Most of us who have dogs are familiar with ticks, especially if we spend a lot of time outdoors. Although you may see the occasional tick in the winter months, it’s in the spring, when the weather turns milder, that they become much more prevalent.
Types of Ticks and Tick Diseases
The two most common ticks are the American Dog Tick, also known as the Wood Tick, and the Deer Tick, sometimes called the Blacklegged Tick. While the Dog Tick can also carry harmful bacteria, the Deer Tick is by far the more dangerous of the two, due to its ability to spread Lyme, a serious disease that can be harmful to people and pets.
When treating acute Lyme, if caught early enough, antibiotics seem to be very effective in preventing serious illness from developing. But when left untreated, Lyme disease can potentially lead to more serious health issues for both humans and pets. This condition is often called, “Chronic Lyme Disease”, the validity of which has been hotly debated within the medical community for years.
Although dogs can have Lyme disease without any indication of illness, if symptoms do develop, the most common ones are lameness, lethargy, painful joints, loss of appetite, and fever. It’s extremely important to contact your vet promptly if you notice any of these symptoms in your dog. Untreated Lyme can put your dog at risk for more serious health problems, including organ damage, and even death.
How to Check For and Find Ticks on Dogs
- Perform a visual tick check every time you come in from being in the woods or in tall grass, especially in the spring and early summer.
- Pay particular attention to the lower part of the dog; their feet, legs, and belly area where ticks are most likely to hitch a ride.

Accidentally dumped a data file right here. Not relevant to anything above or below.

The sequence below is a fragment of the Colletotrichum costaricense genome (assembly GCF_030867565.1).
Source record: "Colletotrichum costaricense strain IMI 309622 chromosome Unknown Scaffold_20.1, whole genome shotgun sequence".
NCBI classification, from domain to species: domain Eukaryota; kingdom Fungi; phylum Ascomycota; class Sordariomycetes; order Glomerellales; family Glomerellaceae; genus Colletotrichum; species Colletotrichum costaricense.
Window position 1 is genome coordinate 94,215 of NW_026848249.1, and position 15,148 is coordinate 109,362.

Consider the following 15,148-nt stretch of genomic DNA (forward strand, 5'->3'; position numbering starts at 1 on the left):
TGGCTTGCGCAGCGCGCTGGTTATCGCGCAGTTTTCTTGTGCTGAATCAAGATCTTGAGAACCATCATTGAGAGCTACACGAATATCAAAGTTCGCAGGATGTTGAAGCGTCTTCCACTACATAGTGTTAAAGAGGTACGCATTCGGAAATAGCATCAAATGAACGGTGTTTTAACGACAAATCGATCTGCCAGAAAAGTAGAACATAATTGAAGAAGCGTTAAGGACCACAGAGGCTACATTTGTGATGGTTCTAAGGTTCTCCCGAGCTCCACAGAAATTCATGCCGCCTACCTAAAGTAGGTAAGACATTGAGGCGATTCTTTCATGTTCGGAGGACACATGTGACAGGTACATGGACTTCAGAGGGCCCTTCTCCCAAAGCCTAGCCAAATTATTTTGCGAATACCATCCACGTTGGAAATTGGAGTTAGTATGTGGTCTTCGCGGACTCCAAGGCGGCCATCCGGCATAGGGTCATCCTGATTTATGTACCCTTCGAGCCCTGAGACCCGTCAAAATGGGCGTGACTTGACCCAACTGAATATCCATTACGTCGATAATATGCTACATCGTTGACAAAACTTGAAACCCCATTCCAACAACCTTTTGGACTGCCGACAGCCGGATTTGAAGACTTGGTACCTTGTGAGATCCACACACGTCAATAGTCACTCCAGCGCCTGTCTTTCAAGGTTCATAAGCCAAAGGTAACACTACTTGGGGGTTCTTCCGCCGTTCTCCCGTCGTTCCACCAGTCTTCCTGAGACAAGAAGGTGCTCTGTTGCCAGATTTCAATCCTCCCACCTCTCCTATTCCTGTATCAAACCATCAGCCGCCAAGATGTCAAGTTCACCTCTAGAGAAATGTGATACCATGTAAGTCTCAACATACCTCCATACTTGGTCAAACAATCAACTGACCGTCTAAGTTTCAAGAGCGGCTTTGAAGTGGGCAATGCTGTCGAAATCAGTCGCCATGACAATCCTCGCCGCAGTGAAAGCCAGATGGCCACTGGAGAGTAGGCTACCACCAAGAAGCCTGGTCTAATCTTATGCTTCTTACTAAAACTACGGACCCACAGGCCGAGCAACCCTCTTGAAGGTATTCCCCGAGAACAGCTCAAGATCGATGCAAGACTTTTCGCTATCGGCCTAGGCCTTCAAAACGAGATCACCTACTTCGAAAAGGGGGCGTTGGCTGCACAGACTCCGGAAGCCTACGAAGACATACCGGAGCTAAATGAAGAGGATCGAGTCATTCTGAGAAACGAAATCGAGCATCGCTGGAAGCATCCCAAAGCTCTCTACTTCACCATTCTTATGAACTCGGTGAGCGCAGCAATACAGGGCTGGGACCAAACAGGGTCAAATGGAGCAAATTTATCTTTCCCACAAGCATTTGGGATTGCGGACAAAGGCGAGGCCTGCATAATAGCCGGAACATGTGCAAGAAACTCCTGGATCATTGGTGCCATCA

- Perform regular checks for any ticks that may be embedded, feeling for any small lumps or bumps. Here you should focus on the neck and head area, including the ears, as this is where ticks prefer to bite.
Keep in mind that Deer Ticks are much smaller than Dog Ticks and can be easily missed.
How to Remove A Tick From Your Dog
If you find a tick on your dog that is embedded, you need to carefully remove it right away. Ticks can transmit disease in as little as 24 - 36 hours, so removing them immediately is extremely important.
- With a pair of fine-tipped tweezers, grasp the tick’s head as close to the skin as possible, and gently pull out using even pressure and without twisting.
- If using a tick removal tool, note that they work using a slightly different technique, so be sure to follow the directions on the packaging.
- It’s a good idea to place the tick in a jar or a ziplock bag and hang onto it for a few weeks, so if your dog does develop any symptoms, the tick can be tested for potentially harmful bacteria, something your vet can prescribe antibiotics for.
- Check to make sure you removed the entire tick. If you suspect the head may still be embedded, this can still lead to infection, so keep a close eye on the area for 2-3 weeks, and consult your veterinarian for advice.
- Treat the area where the tick was removed with an antiseptic/antimicrobial.
- Wash your hands thoroughly and clean your tweezers or removal tool with isopropyl alcohol.
How to Protect Dogs From Ticks
After spending time outdoors, your first line of defense should be to remove any ticks that may be on your dog. To do this, use a brush, a flea comb, or even a pet hair roller to remove any ticks before they have a chance to bite. Remember to focus on the legs and belly area, where ticks typically hop on.
Keep the grass around your house short, and remove all leaves and debris. This is especially important if your dog spends time outside in your yard.
Tick preventative products, such as topical spot treatments, collars, and oral medications are widely available. Some dogs, especially those prone to seizures may have sensitivities to the chemicals and pesticides used in these products, so be sure to talk to your vet before starting these treatments.
For dogs who are sensitive to chemicals, look into natural chemical-free products. There are various options for treating your pet, as well as “pet-safe” yard sprays to help reduce the number of ticks on your property.
There is also a Lyme vaccine for dogs, however, its use remains an ongoing debate among veterinary professionals. Due to lower efficacy, a shorter period of immunization, and a higher risk of adverse reaction, many vets do not recommend it, especially for certain breeds. If you are considering the Lyme vaccine for your dog, do some research and consult your veterinarian to determine if the vaccine is appropriate.